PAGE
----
Looming job cuts; several parastatals to be merged or dissolved in IMF deal.
By Dominic Omondi | April 8th 2021
Kenya’s deal with the International Monetary Fund (IMF) will see about 20 State corporations put on the chopping board, with tens of thousands of civil servants at risk of being rendered jobless.
This is after the Washington-based institution commissioned the National Treasury to take a health check of the State-owned enterprises (SOEs) with the largest fiscal risks as part of the plan to restructure inefficient parastatals.
“By end-May 2021, National Treasury will prepare an in-depth forward-looking financial evaluation of the top 15-20 SOEs representing the largest fiscal risks as well as a strategy for addressing financial pressures in the SOE sector,” said the IMF in a detailed report on the Sh253 billion loan facility for Kenya that its executive board approved on Friday.
The global lender explained that the latest evaluation will chart the way forward on the expected surgical reforms of the State corporations.
The expected restructuring of the parastatals is reminiscent of the 1990-style structural adjustment programmes that saw thousands of civil servants retrenched as entities were either merged, dissolved or privatised.
Towards the end of December last year, Treasury Cabinet Secretary Ukur Yatani said the government plans to merge or dissolve hundreds of State corporations, a move that would see thousands of civil servants sent home.
IMF revealed that a financial evaluation of the nine SOEs with the largest fiscal risks in the current budget that ends in June was supposed to have been completed by the end of last month.
The evaluation, the IMF added, would cover Kenya Airways, Kenya Airports Authority, Kenya Railways Corporation, Kenya Power, Kenya Electricity Generating Company, and Kenya Ports Authority.
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“The evaluation also covered three largest public universities. This evaluation will serve as a basis for extraordinary SOE support to these SOEs in financial year 20/21, which should be limited to exigent needs (the supplementary budget provides for 0.3 per cent of GDP),” said IMF.
Yatani is on record saying there are plans to merge or dissolve some State corporations.
He said the government had reached the tough conclusion that many State enterprises needed to be restructured “because, at the moment, some of them are a burden on the Exchequer”.
He gave an example where some parastatals, despite serving about 10 people a month, continue to incur huge administrative costs, including paying leases and employees.
“To avoid this… some of the State corporations will be merged, some will be dissolved and some will partner,” said the CS. He added: “We are going to work on structural reforms… heavily.”
Alluding to Kenya Power, Yatani noted that despite the strategic importance of some of the corporations, they are reeling from major governance challenges.
A report tabled in the National Assembly last year showed that about 12 State-owned enterprises are insolvent, with what they owe exceeding what they own.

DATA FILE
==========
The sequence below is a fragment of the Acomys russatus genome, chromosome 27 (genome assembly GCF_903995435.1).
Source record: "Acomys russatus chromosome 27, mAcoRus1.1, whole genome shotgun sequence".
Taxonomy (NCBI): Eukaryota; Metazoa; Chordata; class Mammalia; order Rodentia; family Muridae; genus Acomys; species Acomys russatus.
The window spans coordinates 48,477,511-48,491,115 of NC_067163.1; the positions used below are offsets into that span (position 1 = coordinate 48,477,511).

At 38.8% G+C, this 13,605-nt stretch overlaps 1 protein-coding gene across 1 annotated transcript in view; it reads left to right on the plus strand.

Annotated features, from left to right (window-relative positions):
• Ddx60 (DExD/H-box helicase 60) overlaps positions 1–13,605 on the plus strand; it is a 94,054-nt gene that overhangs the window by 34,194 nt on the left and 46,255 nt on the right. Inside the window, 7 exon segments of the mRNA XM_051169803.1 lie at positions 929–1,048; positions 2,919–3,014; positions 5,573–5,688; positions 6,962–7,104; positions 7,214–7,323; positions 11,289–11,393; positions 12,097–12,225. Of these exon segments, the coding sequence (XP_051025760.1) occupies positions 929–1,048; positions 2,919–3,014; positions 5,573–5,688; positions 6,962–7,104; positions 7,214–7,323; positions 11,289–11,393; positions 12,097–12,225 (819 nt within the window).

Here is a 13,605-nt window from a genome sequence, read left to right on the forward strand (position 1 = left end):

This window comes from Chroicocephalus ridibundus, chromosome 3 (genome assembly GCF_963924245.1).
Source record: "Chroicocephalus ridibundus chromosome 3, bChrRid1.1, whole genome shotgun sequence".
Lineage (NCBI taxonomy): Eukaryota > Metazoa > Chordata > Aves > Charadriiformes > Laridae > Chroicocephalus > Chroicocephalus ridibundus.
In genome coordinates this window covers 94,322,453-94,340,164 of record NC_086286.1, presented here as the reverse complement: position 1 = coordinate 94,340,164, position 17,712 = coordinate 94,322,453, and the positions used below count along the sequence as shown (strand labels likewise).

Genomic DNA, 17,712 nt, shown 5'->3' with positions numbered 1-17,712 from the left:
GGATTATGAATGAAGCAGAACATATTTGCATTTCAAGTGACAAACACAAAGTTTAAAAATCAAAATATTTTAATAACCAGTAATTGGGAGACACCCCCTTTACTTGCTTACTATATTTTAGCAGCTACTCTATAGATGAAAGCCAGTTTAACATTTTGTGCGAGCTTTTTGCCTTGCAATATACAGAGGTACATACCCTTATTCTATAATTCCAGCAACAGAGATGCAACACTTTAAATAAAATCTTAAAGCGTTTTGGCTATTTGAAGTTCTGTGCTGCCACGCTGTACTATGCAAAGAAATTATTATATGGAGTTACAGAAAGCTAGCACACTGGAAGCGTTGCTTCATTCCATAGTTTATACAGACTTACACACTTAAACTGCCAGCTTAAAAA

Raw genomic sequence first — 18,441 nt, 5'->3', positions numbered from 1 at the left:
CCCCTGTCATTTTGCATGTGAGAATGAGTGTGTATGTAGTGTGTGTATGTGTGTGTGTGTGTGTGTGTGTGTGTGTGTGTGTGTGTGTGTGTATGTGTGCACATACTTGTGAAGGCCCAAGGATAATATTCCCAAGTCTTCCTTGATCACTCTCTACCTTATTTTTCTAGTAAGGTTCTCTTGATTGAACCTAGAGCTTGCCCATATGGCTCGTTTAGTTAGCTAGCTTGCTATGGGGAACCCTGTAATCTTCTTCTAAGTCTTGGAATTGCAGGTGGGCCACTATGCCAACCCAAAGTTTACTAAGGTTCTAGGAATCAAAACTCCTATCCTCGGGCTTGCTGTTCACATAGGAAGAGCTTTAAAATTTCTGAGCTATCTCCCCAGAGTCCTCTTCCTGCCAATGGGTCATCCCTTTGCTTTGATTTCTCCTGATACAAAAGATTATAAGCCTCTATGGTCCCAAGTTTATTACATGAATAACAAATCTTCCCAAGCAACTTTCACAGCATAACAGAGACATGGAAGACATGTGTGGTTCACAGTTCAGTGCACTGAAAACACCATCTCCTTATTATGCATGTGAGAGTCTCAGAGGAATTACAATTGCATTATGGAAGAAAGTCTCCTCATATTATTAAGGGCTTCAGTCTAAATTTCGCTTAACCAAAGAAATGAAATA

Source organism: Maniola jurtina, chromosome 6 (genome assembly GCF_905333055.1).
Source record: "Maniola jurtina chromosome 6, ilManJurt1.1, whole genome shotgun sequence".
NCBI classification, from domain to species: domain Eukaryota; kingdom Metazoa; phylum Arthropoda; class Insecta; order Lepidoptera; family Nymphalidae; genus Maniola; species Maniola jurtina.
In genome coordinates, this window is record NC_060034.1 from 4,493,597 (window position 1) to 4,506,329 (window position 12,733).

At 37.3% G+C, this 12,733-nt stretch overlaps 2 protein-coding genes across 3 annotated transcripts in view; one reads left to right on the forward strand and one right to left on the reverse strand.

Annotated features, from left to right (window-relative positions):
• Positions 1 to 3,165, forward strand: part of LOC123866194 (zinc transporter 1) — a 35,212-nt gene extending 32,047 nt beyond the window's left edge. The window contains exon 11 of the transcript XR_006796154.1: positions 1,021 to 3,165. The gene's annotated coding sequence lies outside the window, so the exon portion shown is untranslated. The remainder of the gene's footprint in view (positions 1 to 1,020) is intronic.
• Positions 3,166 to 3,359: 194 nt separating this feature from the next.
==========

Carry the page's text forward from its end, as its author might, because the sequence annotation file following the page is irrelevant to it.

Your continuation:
Most of these enterprises are sugar companies. Nzoia Sugar’s liabilities, for instance, exceed its assets by Sh45 billion. Muhoroni Sugar, which is in receivership, has liabilities that exceed its assets by Sh28 billion, while Chemelil Sugar exceeds the same by Sh2.8 billion, and South Nyanza Sugar Company by Sh2.7 billion.
The liabilities for Agro-Chemical and Food Company, on the other hand, exceed its assets by Sh6.3 billion.
Other companies in the red include the National Research Fund, Sunset Hotel, University of Nairobi Enterprises Ltd, Kenya National Shipping Line, Rift Valley Water Works Development Agency and the Agricultural Development Corporation.
The government has pumped close to Sh87 billion into these corporations to correct market failures. This includes ensuring the prices of essential goods or services do not become unaffordable.
It also expects to partake in the profits of these companies, using the money to provide critical public services.
A new report by the country’s financial regulators noted that these corporations are now a threat to the country’s economic and financial stability.
“Financial viability of SOEs affects financial institutions, households, and private businesses through their interconnectedness and value chain since their borrowing and spending decisions affect balance sheets in the economy,” reads part of the Kenya Financial Stability Report 2020.
By the end of last year, a good chunk of the Sh100 billion that SOEs had borrowed from local banks was at risk of turning into non-performing loans, which are loans that have not been serviced for more than three months.
Yatani further noted that the report of the Presidential Task Force on Parastatal Reforms is complete and would be launched soon. The task force was headed by former Mandera Central MP Abdikadir Mohamed.
The merger of the Industrial and Commercial Development Corporation, Tourism Finance Corporation and Industrial Development Bank, said Yatani, will be concluded by the end of the current financial year.
“On privatisation of sugar companies, a decision has been reached to proceed with the privatisation of these companies by way of a long-term lease model, which will transfer the rights of use of each factory to the lessor for development and operation,” added the CS.
There are, however, no guarantees that the restructuring will be a success, going by the results of a similar exercise in the early 1990s.
In a much-publicised nationalisation plan, Kenya Airways will revert to the government after it was privatised in the first phase of parastatal reforms championed by the World Bank.
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